New Research Finds State and Local Pension Fund Investments in Alternatives Tripled Since 2005, Representing Larger Share Than Fixed Income Investments
A new analysis finds that through the first quarter of 2021, state and local retirement plans have accumulated assets of $5 trillion in defined benefit (DB) pension plans and $531 billion in defined contribution (DC) plans. Despite the early economic disruption of the COVID-19 pandemic, the average funded ratio among state and local pension plans has held steady at 72% for plans included in the Public Plans Database (PPD).
These findings are contained in new research from MissionSquare Research Institute (formerly the Center for State and Local Government Excellence at ICMA-RC), “Public Plans Database – Snapshot as of September 2021.”
The research also finds that the share of plans contributing at or near their full actuarially determined employer contribution (ADEC) remained high, although decreasing from 85% of all plans in 2019 to 83% in 2020. From 2001 to 2020, the actuarially determined contribution expressed as a percentage of payroll has more than doubled for all payroll sizes, and it is highest among the plans with the lowest covered payroll.
Regarding investment allocations, the analysis indicates that public pension fund investments in alternatives such as private equity, real estate, hedge funds, and commodities are more than three times what they were in 2005. As of August 2021, the public pension plans in PPD held 28% of assets in alternative investments.
The PPD is a comprehensive database of public sector retirement plans developed and maintained through the collaborative efforts of MissionSquare Research Institute, the Center for Retirement Research at Boston College (CRR), the Government Finance Officers Association (GFOA), and the National Association of State Retirement Administrators (NASRA). It contains detailed information on the 210 largest state and local DB pension plans in the U.S., representing 95% of all state and local pension assets and participants. The PPD was expanded in 2020 to include data from public sector DC retirement plans. For this report, 2020 data were available for most but not all of the 210 total plans, depending on when a plan’s fiscal year closed.
“The Public Plans Database continues to be an excellent resource for understanding the public sector retirement plan landscape,” said Joshua Franzel, Ph.D., MissionSquare Research Institute Managing Director. “As we continue to expand the PPD to include more defined contribution plans, it will provide stakeholders with an even more comprehensive view of public retirement plans.”
Additional report findings are as follows:
- DB pensions are the most common form of state and local retirement plan, offered to 86% of state and local government employees. DC plans are offered to 37% of the state and local workforce.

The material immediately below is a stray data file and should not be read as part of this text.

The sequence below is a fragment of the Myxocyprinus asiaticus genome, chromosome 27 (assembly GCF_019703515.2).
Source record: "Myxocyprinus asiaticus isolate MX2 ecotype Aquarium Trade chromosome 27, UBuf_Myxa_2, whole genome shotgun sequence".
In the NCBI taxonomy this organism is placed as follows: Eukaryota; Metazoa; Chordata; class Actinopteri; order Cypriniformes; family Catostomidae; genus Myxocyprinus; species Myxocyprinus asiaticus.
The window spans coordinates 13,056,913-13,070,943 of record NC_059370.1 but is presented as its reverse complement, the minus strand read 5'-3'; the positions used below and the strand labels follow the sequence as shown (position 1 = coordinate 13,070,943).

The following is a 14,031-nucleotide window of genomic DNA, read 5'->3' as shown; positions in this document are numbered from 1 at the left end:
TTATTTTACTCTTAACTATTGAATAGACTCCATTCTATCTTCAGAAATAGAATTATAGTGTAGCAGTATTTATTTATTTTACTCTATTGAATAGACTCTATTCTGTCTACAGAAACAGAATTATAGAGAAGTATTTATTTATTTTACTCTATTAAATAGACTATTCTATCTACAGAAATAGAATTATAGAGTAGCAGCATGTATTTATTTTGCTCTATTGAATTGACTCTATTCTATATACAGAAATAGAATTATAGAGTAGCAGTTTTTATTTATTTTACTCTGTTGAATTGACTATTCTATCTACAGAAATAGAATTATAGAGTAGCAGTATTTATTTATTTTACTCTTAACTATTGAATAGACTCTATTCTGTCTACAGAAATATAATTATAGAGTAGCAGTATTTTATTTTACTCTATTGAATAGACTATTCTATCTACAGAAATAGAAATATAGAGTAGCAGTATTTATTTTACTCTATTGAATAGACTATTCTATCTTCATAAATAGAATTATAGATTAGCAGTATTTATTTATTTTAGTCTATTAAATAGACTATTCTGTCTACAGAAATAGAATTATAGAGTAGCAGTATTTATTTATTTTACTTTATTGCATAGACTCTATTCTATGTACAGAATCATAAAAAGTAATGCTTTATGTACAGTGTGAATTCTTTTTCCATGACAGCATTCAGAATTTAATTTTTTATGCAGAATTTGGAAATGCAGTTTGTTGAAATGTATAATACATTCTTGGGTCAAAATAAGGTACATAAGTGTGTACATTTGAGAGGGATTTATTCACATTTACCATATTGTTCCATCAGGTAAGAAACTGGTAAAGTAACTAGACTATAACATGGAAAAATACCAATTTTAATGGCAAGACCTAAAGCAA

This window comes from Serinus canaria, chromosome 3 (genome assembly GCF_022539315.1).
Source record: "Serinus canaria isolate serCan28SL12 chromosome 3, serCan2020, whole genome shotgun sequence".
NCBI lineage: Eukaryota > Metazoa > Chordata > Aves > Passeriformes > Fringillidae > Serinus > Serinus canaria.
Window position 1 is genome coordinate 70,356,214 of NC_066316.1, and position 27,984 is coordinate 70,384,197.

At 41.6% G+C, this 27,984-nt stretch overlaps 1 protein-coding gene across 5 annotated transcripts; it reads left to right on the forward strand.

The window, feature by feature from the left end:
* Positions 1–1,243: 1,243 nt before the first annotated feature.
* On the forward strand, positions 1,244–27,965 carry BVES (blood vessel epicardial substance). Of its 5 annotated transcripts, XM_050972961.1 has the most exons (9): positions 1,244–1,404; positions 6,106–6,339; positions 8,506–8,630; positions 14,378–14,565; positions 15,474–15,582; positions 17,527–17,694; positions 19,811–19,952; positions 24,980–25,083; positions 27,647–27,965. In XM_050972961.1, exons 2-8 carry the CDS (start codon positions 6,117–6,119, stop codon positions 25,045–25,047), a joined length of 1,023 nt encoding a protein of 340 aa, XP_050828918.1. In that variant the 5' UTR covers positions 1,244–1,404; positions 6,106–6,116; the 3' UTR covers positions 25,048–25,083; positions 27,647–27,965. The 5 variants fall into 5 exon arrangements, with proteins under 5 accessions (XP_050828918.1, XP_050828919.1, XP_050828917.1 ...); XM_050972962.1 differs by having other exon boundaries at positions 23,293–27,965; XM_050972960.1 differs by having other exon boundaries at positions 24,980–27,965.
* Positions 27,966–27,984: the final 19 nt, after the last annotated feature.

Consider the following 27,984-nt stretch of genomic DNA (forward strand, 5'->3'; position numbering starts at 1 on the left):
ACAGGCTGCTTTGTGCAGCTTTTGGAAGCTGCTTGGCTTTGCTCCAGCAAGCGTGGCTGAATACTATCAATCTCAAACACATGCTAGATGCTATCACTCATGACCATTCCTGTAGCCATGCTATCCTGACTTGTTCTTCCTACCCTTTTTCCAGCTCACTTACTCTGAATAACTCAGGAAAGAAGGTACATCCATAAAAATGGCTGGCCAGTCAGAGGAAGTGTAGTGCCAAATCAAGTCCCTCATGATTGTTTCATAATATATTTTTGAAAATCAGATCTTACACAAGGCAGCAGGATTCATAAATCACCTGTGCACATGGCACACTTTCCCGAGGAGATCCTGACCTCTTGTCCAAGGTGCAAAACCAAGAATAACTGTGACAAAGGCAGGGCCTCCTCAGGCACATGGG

- The share of plans contributing at or near their full actuarially determined employer contribution (ADEC) remained high, although decreasing from 85% of all plans in 2019 to 83% in 2020. The share that was paying less than 70% of the ADEC decreased from 9% of all plans in 2019 to 6% in 2020.
- Most pension plans continued making all or most of their annual contributions in 2020. Among those with a funded ratio below 50%, 13 of the 16 contributed at least 70% of their ADEC, and the other three contributed between 60-70% of this amount.
- Among the 207 plans for which 2020 investment data are available, the average assumed return was slightly lower than the previous year, at 7.1%, but the average actual returns for 2020 were lower as well, at 3.6%.
- In 2001, high ratios of active participants to beneficiaries were common, particularly among smaller or medium-sized plans. By 2019, all sizes of plans were averaging 1 to 1.5 active participants for each beneficiary, which may relate to the aging of the workforce and maturing of some newer plans.
MissionSquare Research Institute (formerly the Center for State and Local Government Excellence at ICMA-RC) promotes excellence in state and local government and other public service organizations so they can attract and retain talented employees. The organization identifies leading practices and conducts research on retirement plans, health and wellness benefits, workforce demographics and skill set needs, labor force development and topics facing the not-for-profit industry and education sector. MissionSquare Research Institute brings together leaders and respected researchers. More information and access to research and publications is available here.
MissionSquare Research Institute | Kelly Kenneally | 202.256.1445 | [email protected]